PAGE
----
Back to School - where the taste of culture meets the culture of taste
In the small town of Forlimpopli you will find Fondazione Casa Artusi an establishment of cooking school, library, church and restaurant in honor of the highly cultured gastronomist, Pelligrino Artusi who published a cookbook back in 1891 – interestingly he couldn’t cook. For many years he collected over 790 recipes to fill the pages of the book, which he self- published to become one of Italy’s best sellers. La Scienza in Cucina e L’Arte di Mangiar Bene (Science in the Kitchen and the Art of Eating Well) has been translated and sold worldwide.
All of this is thanks to Marietta Sabatini, his housekeeper and irreplaceable cook when he lived in Tuscany. She was obviously very talented in the kitchen, because it was well known that if you went to the Artusi house at meal time, it was wise to stay if invited. She was the real inspiration for the recipes published.
So at the cooking school at Casa Artusi all of the cooking instructors are called Marietta as a kind special nod to the original lady. On my day there we were learning traditional homemade pasta and piadina. Chef Carla led us through pasta with her hands nimbly mixing, kneading and resting the egg dough. We used Raviggiolo a sweet fresh cows’ cheese to fill our cappelletti. The area of Romagna love their filled pasta.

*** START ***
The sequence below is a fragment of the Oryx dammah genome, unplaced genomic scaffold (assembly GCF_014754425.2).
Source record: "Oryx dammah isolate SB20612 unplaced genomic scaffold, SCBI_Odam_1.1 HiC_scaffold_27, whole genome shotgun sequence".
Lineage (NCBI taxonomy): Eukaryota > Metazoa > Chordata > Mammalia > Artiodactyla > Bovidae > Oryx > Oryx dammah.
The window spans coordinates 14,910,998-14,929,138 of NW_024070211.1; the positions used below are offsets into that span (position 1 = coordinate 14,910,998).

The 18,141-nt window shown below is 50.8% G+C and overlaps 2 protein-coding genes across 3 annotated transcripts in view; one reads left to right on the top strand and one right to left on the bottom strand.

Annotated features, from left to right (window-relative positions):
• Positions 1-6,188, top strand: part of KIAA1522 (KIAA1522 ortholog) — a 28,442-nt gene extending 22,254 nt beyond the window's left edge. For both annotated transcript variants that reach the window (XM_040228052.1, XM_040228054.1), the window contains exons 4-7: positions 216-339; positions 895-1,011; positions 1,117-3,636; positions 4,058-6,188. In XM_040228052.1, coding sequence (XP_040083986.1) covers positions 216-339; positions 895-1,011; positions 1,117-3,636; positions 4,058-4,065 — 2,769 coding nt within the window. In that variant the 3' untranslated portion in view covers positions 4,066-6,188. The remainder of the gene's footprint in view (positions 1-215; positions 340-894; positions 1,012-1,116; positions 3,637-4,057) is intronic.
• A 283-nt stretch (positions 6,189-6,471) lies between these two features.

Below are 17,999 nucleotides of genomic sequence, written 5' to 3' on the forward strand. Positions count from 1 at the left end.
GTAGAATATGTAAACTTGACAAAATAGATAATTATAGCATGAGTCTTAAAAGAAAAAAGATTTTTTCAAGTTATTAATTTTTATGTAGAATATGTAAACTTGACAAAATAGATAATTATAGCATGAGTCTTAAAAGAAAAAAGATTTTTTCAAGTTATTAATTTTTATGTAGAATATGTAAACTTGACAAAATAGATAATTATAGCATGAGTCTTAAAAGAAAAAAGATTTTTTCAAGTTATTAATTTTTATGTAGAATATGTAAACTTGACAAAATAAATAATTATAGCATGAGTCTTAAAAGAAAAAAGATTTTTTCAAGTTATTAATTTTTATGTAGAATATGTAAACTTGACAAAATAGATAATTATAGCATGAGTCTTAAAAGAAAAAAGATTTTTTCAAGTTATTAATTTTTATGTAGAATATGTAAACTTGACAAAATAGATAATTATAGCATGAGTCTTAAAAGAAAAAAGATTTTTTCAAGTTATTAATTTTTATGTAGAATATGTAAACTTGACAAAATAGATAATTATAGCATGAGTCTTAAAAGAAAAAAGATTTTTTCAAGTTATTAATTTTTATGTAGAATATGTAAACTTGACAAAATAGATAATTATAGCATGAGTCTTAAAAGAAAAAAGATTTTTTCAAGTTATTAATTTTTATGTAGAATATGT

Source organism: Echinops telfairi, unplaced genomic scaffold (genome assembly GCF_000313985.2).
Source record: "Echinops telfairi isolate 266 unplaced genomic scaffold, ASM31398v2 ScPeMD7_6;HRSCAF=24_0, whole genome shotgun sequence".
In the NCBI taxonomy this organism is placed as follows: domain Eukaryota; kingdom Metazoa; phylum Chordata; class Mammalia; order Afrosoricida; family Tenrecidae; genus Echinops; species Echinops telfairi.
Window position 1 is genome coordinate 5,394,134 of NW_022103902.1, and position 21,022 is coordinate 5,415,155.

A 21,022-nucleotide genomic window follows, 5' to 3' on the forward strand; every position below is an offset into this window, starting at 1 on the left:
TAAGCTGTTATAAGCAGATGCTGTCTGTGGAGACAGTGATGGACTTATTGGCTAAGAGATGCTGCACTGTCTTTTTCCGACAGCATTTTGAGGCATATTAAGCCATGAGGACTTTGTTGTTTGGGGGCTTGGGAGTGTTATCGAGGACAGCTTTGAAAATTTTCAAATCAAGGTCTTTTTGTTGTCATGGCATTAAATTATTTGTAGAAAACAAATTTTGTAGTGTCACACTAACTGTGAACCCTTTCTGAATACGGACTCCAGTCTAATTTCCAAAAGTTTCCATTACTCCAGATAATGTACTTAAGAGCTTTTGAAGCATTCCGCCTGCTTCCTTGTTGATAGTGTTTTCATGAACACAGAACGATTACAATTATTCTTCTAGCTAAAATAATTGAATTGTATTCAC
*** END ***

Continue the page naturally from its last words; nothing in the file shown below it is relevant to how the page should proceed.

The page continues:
Then we moved on to making our piadina on its terracotta dish. Using the traditional extra-long 40 inch wooden mattarello so that cooks could roll out large pasta sheets we rolled out our small rounds of flat dough and popped them on the hot teggia. In seconds we flipped, and then another and another, cleaning the stone as needed with a rice straw whisk, filling the awaiting basket to keep them warm until we sat down at the table. Thank you Marietta for sharing your knowledge with both Pelligrino and us!
I fell in love with the beautiful traditional Italian Mattarello (rolling pins) thinking they’d make a statement in anyone’s kitchen, one just happened to fit in my suitcase to come home.
The original and traditional recipe of Piadina
4 cups of all-purpose flour 3 oz of lard 2 pinches of baking powder or 2 teaspoons of dried yeast 1½ teaspoons of sea salt
It’s time to learn the secrets of how to make it. With the flour, make a small well in which you put the lard. Piadina dough is kneaded from the inside, bringing the flour onto the lard and adding the other ingredients, helping it along with a little warm water. According to the advice from the cooks, it is kneaded with the hands, obviously, the movement comes from the shoulders and it’s better if the legs are slightly flexed. The dough should be worked for around ten minutes and divided into the number of piadinas you want to make. Each one is rolled out with a rolling pin until you have a diameter between 6 and 12 inches. A round terracotta tray is recommended for cooking it. Lay it down from top to bottom. Prick it with a fork. Turn it over and prick it again. Three times. And all in 5 minutes.